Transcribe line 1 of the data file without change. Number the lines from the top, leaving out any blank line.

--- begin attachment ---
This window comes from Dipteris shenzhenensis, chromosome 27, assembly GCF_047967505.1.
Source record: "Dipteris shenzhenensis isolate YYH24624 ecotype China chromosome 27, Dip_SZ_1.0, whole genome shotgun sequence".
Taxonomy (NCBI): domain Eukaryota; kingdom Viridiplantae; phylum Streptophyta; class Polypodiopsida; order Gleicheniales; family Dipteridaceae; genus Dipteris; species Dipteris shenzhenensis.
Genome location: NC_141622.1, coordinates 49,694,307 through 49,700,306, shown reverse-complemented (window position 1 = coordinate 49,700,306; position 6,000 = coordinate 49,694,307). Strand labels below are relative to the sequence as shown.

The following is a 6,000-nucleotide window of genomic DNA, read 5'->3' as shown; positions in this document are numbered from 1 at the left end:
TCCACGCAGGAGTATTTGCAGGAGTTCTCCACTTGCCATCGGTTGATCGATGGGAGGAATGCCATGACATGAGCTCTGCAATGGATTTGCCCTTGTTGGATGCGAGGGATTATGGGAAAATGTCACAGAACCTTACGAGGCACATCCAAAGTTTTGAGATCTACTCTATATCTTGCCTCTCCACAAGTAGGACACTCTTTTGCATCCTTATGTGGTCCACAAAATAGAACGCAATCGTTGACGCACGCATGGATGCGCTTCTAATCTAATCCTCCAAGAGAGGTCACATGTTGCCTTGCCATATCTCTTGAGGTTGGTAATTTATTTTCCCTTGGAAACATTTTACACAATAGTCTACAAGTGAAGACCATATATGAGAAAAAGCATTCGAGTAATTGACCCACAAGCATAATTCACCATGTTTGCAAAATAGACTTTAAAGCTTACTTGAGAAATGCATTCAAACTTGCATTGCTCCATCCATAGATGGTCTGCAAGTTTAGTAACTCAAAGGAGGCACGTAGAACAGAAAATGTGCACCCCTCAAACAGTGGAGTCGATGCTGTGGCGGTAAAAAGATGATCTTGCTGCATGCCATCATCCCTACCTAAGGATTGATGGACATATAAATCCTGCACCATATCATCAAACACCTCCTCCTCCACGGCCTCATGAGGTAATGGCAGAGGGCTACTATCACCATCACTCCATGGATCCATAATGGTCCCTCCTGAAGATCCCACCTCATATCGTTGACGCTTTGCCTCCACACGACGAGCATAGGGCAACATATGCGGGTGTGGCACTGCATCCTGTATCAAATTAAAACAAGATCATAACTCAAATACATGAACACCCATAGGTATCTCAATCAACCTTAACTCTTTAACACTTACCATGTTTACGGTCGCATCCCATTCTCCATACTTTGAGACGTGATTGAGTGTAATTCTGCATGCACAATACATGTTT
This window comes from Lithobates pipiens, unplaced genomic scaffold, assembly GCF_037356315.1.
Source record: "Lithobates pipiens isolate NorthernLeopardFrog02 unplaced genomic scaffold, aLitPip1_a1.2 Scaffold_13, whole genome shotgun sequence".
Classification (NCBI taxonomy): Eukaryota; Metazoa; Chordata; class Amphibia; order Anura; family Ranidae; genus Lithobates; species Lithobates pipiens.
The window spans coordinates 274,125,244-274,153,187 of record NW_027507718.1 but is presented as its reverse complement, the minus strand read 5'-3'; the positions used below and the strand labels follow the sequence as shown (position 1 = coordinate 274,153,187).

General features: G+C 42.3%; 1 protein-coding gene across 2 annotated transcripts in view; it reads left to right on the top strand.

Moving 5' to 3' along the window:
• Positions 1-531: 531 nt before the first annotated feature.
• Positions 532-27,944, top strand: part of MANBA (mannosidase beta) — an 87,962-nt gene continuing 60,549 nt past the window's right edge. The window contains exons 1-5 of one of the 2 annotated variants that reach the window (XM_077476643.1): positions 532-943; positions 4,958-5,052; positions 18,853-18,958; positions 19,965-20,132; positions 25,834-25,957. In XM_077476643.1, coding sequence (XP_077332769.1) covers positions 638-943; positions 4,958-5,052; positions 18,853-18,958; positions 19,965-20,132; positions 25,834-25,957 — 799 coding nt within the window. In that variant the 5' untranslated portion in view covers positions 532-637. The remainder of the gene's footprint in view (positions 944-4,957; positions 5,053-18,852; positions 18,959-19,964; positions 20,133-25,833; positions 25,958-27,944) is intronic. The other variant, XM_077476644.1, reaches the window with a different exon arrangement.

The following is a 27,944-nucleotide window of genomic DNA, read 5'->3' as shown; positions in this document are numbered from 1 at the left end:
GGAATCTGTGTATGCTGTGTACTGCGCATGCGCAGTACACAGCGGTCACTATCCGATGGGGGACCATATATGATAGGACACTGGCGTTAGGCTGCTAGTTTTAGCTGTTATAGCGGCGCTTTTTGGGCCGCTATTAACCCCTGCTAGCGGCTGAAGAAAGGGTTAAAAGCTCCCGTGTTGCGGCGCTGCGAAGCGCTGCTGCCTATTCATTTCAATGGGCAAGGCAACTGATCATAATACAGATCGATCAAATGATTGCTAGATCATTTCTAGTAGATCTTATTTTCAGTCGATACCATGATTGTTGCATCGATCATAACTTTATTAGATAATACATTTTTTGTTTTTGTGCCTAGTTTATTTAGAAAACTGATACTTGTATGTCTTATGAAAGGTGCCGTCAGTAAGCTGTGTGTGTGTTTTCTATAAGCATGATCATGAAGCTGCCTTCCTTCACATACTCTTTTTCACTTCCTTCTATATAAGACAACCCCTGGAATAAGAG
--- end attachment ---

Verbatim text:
This window comes from Dipteris shenzhenensis, chromosome 27, assembly GCF_047967505.1.